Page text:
For God’s sake, let us sit upon the ground
And tell sad stories of the death of kings;
How some have been deposed; some slain in war,
Some haunted by the ghosts they have deposed;
Some poison’d by their wives: some sleeping kill’d;
All murder’d: for within the hollow crown
That rounds the mortal temples of a king
Keeps Death his court…
How great is that quote? It pretty much sums up most of Shakespeare’s histories and tragedies. Looking back, Richard II was full of great moments like this one. There are some excellent passages in this play, and a lot of great themes/motifs to look out for.
The historical Richard was only ten years old when he became king. For the next twelve years his various uncles ruled for him, which never works out nicely. When he was 22, he decided to rule for himself. From then on Richard was absolutely in charge. He viewed himself as God’s appointed ruler, and he firmly believed in his divine right to rule. That’s one of the most interesting themes of the play: what is a king, and who decides who will rule? Spoiler alert: The next play is called Henry IV, so Richard won’t be on the throne for long.
One way Shakespeare emphasizes this change of leadership is through figurative language. Richard is always comparing himself or his rival Henry Bolingbroke to the sun, a symbol of the king. There is also a recurring motif of people ascending and descending–Richard descends from the throne, and Henry ascends.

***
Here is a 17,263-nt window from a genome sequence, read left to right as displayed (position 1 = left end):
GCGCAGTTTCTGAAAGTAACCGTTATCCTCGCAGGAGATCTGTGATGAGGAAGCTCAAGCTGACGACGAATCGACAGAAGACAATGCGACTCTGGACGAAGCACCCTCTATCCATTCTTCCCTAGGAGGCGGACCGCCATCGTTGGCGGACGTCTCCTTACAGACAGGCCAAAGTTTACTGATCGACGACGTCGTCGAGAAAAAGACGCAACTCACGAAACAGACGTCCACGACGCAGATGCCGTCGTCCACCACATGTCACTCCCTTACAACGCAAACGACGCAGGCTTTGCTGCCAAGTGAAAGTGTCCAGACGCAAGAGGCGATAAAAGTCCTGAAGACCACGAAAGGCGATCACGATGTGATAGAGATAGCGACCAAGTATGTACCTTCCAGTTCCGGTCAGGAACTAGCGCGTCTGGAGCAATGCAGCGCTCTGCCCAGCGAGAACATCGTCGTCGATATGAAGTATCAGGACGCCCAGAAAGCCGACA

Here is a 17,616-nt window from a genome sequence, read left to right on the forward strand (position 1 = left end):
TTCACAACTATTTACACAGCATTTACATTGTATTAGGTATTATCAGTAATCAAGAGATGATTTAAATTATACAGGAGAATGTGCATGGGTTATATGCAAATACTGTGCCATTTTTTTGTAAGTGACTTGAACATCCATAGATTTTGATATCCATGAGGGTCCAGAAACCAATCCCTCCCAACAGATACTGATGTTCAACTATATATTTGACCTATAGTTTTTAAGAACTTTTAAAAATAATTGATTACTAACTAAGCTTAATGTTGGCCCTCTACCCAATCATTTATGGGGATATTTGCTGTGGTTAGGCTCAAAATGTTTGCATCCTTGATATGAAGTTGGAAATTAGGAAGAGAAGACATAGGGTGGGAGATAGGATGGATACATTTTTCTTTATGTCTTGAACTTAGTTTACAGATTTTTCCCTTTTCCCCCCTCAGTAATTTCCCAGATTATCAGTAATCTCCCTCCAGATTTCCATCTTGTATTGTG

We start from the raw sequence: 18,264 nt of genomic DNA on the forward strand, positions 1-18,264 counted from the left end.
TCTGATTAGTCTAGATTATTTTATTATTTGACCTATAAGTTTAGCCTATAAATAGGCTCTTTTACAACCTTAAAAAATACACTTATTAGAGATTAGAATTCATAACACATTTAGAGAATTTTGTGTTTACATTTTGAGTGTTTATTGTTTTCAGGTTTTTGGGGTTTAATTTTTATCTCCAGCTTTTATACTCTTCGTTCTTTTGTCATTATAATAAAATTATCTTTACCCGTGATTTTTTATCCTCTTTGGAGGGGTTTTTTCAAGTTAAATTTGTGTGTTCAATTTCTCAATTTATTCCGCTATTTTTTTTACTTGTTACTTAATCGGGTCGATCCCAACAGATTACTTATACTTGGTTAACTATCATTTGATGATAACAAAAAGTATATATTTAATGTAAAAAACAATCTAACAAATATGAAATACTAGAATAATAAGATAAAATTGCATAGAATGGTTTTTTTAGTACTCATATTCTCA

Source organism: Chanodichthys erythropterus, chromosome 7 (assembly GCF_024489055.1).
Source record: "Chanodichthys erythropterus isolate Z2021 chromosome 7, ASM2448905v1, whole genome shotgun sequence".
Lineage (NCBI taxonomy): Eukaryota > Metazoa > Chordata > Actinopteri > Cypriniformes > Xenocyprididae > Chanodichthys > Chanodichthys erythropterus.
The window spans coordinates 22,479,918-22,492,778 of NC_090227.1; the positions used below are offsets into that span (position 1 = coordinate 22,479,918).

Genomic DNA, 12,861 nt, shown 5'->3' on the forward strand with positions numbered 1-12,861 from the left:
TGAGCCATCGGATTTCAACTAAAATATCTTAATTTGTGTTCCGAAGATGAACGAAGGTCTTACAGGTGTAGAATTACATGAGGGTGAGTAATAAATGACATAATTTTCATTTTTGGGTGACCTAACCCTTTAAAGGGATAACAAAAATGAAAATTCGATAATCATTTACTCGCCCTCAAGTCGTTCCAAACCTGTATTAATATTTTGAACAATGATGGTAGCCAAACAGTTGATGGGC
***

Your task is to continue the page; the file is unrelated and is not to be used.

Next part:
From the beginning of the play, Richard isn’t all he appears. There’s a suggestion that he either ordered or took part in the murder of one of his uncles, so we know he has blood on his hands. His overthrow is almost a given from the beginning of the story, and you feel that you can’t really pull for Richard–that would be going against the flow of history. In some of his early speeches it seems like even he knows what his inevitable end will be. He’s also just enough of a jerk that you can’t sympathize with him!
The Hollow Crown mini-series (the title of which comes from Richard II) did a pretty good job of showing all of this. Ben Whishaw is a sort of creepy Richard. He’s very calm and collected, but he also seems somewhat foolish, arrogant, and “above” all of his supporters turned traitors.
If I had to pick a theme song for the first two history plays I’ve read so far, it would be “Another One Bites the Dust.” The play begins with a king who has blood on his hands. Once Henry deposes Richard, we see a new king with the same old problem. He’s guilty as well, and his hands are not clean.